Proposal Seeks to Dim NYC Skyline at Night to Save Energy

A mostly illuminated One World Trade Center towers over the lower Manhattan skyline this month. (AP Photo/Mark Lennihan)
A mostly illuminated One World Trade Center towers over the lower Manhattan skyline this month. (AP Photo/Mark Lennihan)

Bright lights, big city?

Not so much, if a New York City council member gets his way.

Councilman Donovan Richards Jr. has introduced a bill requiring most office high-rises to turn off the lights at night as a way to cut energy costs and help migratory birds. And it might even give New Yorkers a chance to see some stars other than the celebrities walking down the street.

“We need to be doing everything we can to conserve energy,” Richards said. “This is a commonsense measure. It’s not going to cost anybody a lot of money.”

Seventy-one percent of New Yorkers like the idea, according to a Quinnipiac poll released Thursday. But the bill, one of the first in the city focusing on what supporters call “light pollution,” is causing concern among some residents who worry that dimming the lights could make the city less safe and dampen its signature sparkle.

For Joyetta McCullen, who lives in Brooklyn, the lights are part of what makes her city special, even though she has often wondered why buildings keep all their lights on at night when there’s no one working.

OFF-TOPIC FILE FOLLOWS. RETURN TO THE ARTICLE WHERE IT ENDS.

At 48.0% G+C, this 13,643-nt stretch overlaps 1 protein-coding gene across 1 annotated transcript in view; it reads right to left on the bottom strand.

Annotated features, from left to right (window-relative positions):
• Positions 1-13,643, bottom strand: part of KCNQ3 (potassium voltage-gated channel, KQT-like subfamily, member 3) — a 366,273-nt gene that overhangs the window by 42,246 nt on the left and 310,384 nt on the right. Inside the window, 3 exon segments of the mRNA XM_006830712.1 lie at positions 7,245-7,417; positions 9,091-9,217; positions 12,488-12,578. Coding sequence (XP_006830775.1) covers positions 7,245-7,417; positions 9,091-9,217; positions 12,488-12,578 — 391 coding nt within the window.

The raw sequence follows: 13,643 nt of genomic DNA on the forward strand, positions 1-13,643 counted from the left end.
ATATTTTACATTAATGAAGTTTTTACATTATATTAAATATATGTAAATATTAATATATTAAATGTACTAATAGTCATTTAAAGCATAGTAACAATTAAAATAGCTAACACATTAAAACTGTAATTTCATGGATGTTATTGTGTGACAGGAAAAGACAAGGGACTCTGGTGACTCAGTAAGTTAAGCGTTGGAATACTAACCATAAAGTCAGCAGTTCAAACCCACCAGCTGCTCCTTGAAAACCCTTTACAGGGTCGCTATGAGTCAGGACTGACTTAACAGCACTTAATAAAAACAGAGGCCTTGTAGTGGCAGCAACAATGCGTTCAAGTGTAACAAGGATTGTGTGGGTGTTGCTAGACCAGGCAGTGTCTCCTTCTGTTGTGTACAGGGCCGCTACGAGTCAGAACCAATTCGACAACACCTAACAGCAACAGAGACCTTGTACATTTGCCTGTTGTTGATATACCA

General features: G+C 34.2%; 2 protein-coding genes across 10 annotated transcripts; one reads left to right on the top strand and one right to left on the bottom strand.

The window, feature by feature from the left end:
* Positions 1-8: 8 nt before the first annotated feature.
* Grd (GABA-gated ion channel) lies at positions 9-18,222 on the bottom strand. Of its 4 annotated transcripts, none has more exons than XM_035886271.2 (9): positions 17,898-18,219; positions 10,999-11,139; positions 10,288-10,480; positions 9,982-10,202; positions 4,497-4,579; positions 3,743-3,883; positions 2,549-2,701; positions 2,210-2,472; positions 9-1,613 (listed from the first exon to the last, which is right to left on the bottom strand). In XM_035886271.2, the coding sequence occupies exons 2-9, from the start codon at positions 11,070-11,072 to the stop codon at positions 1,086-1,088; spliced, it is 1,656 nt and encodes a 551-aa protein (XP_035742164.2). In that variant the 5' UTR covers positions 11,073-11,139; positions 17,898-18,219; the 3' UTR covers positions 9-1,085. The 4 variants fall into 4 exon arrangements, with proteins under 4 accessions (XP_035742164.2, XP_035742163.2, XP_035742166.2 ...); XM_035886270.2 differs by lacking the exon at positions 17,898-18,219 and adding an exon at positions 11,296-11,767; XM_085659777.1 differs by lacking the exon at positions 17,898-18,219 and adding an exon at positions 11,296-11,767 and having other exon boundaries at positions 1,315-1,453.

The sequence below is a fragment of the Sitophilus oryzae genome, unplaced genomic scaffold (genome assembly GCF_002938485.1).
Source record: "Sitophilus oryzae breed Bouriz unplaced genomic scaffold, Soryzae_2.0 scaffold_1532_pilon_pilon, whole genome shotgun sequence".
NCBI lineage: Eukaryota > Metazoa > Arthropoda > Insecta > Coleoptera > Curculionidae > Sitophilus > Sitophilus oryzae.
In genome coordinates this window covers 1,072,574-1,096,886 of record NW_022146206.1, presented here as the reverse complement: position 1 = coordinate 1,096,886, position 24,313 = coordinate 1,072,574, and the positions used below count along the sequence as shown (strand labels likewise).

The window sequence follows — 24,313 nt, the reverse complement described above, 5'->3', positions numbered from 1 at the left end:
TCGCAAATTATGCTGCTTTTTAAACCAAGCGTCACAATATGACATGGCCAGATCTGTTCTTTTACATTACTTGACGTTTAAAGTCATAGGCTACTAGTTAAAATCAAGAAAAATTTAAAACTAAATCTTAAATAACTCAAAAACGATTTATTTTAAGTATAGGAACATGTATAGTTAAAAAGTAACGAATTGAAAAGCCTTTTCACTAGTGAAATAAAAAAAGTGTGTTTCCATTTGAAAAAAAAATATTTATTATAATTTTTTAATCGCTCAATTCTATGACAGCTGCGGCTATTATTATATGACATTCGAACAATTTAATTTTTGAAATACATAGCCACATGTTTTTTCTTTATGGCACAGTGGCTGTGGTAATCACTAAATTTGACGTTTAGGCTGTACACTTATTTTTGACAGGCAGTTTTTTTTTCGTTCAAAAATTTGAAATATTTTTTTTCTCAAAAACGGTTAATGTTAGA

“I’m 25, lived in New York all my life, that’s all I saw,” she said, “lights and noise.”

Richards’ proposal is aimed at commercial buildings at least 20 stories high, and requires them to turn off the lights after midnight if no one is inside. It would exempt landmarks, such as the Empire State Building and the Chrysler Building, as well as the city’s brightest nighttime tourist draw, Times Square.

Richards said he was inspired in part by a trip to Paris last year. The City of Light has had office and shop buildings turning off their lights at night for the past couple of years. And if Paris can do it, he said, New York City can, too.

“We should be the world leader for conservation,” he said.

At a hearing on the measure last month, critics raised issues of safety, and whether the law would just add more onerous regulations for building owners and the potential for fines.

The Daily News was even stronger in an editorial headlined: “We’ll not go gentle: Keep New York City’s nighttime skyline bright and beautiful.”

Utility company Consolidated Edison said it was reviewing the proposal.